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Keithley 2231A-30-3


The Keithley 2231A-30-3 a triple-channel bench power supply. It comes with two 0-30V, 0-3A channels, and one 0-5V, 0-3A channel.

In the overall scheme of things, this unit sits on the lower end of the price spectrum for big-name brand feature-packed power supplies. Unfortunately, it does show that the unit was built down to a price.

Quick Look Inside

Main board (top).

Main board (bottom).

Not. Trying. Hard. Enough!

Mmmmh, Lelon. Just the finest.

Set-Point Generation

Assumption is the mother of all fuck-ups.

Various Sources

A lot of the original description in this section was based on an incorrect assessment of the set-point generation circuit, which was mainly due to my assumption that a measured 3.3V voltage would have come from the main 3.3V regulator. In the interest of clarity, I have removed the blatantly incorrect descriptions from this sections, whilst trying to preserve as much of the original as possible. Feel free to dive into the page history to see what my original idea was.

Whilst doing a teardown video of the power supply, I discovered that the way the set points for voltage and current are generated are not quite what I had expected. The variable set point voltage is simply generated through a PWM output from a microcontroller, which goes through a two-stage RC filter and then straight into the control electronics:

Set point generation.

The PWM comes directly from the microcontroller, and is buffered by single-gate logic IC (74LVC1G14, 74LVC1G34 or similar). Whilst a small part of the function of this buffer may be to clean up the waveform from the microcontroller (as suggested in the figure), it is really there to translate the PWM to much better-defined voltage levels. The buffer is powered from a precision reference (REF3025 for channels 1 and 2, and REF3033 for channel 3), which means that its output voltage levels, and hence the generated DC signal after the filter, are much more accurate. If the PWM signal were taken directly from the microcontroller (and its poorly specified supply rail), the instrument would be unlikely to achieve its specifications.

Whilst I would have expected to see a dedicated DAC chip, there is nothing wrong with this approach as such. In fact, using a PWM is probably one of the easiest ways to get a high resolution analogue signal from a microcontroller. Being digitally generated, the accuracy of the duty cycle is also extremely high, and the limiting factor for accuracy is the accuracy of the voltage levels of the PWM signal. After the buffers, these levels are derived from a precision reference, and there should likewise be no issues with accuracy there.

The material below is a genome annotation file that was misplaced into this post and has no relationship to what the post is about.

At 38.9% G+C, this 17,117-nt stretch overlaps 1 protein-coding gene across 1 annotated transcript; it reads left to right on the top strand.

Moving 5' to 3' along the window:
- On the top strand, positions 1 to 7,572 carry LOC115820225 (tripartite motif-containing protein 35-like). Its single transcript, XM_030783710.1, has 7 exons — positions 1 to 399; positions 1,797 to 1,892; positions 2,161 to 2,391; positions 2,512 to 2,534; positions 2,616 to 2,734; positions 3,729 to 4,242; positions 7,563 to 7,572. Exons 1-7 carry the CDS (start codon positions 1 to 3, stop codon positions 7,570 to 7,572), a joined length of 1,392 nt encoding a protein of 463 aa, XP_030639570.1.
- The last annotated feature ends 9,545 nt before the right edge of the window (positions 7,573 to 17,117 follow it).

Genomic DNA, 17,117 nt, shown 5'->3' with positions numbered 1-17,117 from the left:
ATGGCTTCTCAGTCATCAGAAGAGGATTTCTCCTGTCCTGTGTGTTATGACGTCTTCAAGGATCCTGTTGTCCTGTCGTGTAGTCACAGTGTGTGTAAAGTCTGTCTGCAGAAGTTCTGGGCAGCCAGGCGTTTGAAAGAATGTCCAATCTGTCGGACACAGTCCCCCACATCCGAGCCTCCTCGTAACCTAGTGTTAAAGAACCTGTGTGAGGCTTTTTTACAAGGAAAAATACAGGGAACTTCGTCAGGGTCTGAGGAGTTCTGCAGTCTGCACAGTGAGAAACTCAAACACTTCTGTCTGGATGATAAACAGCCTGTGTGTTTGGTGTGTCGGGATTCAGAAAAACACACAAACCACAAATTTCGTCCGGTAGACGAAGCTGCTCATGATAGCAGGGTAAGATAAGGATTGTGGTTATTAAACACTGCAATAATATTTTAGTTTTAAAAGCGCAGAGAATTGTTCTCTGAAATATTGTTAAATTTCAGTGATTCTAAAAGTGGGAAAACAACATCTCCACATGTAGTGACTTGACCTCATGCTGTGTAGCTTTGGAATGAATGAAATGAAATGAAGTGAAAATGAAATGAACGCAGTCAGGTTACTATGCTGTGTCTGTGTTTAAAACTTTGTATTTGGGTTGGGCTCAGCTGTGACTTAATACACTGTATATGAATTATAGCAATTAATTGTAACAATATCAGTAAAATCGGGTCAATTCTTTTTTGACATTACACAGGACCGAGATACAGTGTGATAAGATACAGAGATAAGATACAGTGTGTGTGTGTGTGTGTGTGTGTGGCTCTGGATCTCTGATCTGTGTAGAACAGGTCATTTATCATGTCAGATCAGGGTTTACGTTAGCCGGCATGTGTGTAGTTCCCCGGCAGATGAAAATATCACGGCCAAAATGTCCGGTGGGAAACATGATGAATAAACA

However, do have one tiny little niggle about using a buffer powered from the reference voltage: Unlike ideal logic gates favoured by academics, the power supply contains real components. In a real logic gate, the output voltage levels aren't 0V and the supply voltage, but voltages close to the rails, $V_{OL}$ and $V_{OH}$.

As such, the equation for the output voltage after filtering is:

$V_{flt} = V_{OH} \cdot DC + V_{OL} \cdot (1 - DC)$

where $DC$ is the duty cycle of the PWM waveform. $V_{OL}$ and $V_{OH}$ vary between individual devices, and on the same device depend on the load current, temperature, and many other parameters. Which means that, theoretically, they could mess up the nice reference voltage.

In practice, this will be of very little concern in this instrument, because the load is constant and hence can be taken care of by calibration. Furthermore, because the load resistance is relatively high compared to the output resistance of the buffer, variation in the output resistance due to temperature is likely minute.

One other slight niggle with this whole system is that the PWM frequency is fairly low (1kHz), so I'm not entirely convinced that the RC filter will be doing a great job at making a very clean DC signal. However, I think this might actually be a non-issue, because the control loop for voltage and current is probably slow enough (in the scheme of things) to filter out any remaining components from the switching frequency.

Overall, whilst I think it is a bit unusual to find this approach in an instrument, it works and the power supply meets its specifications very well. Keithley have clearly carefully considered all the options (and did not outright go for the highest-precision DAC), and managed to find a low-cost solution that performs really quite well.

Fan Replacement

The combination of the instrument's compact form factor and the laws of physics result in potentially quite a bit of heat that needs to be removed from the inside of the case. Keithley have chosen a large heatsink with all the power semiconductors mounted to it, and a fan that blows air through the heatsink to the outside.

The good news is, the fan is temperature controlled. The bad news is, it's a noisy little bastard!


It wouldn't be so bad if the fan only came on under high loads, but it will start on low speed even when the power supply is idle. Unfortunately, those are usually times when I'm sitting there poring over a circuit, and the last thing I want is a whiny fan in the background.

One quick delivery from a mail-order electronics shop later, and the power supply now sports a Papst 612NGLE. Unfortunately, the reduction in noise wasn't as much as I had hoped. First, there is a fair amount of noise coming from the airflow through the heatsink itself - which I can't really do much about. Second, the mounting of the fan to the heatsink and the construction of the chassis is really good for propagating vibrations. So I will continue investigating, and probably fit some sort of anti-vibration mount.


equipment/keithley2231a.txt · Last modified: 2016-03-20 21:01 by robert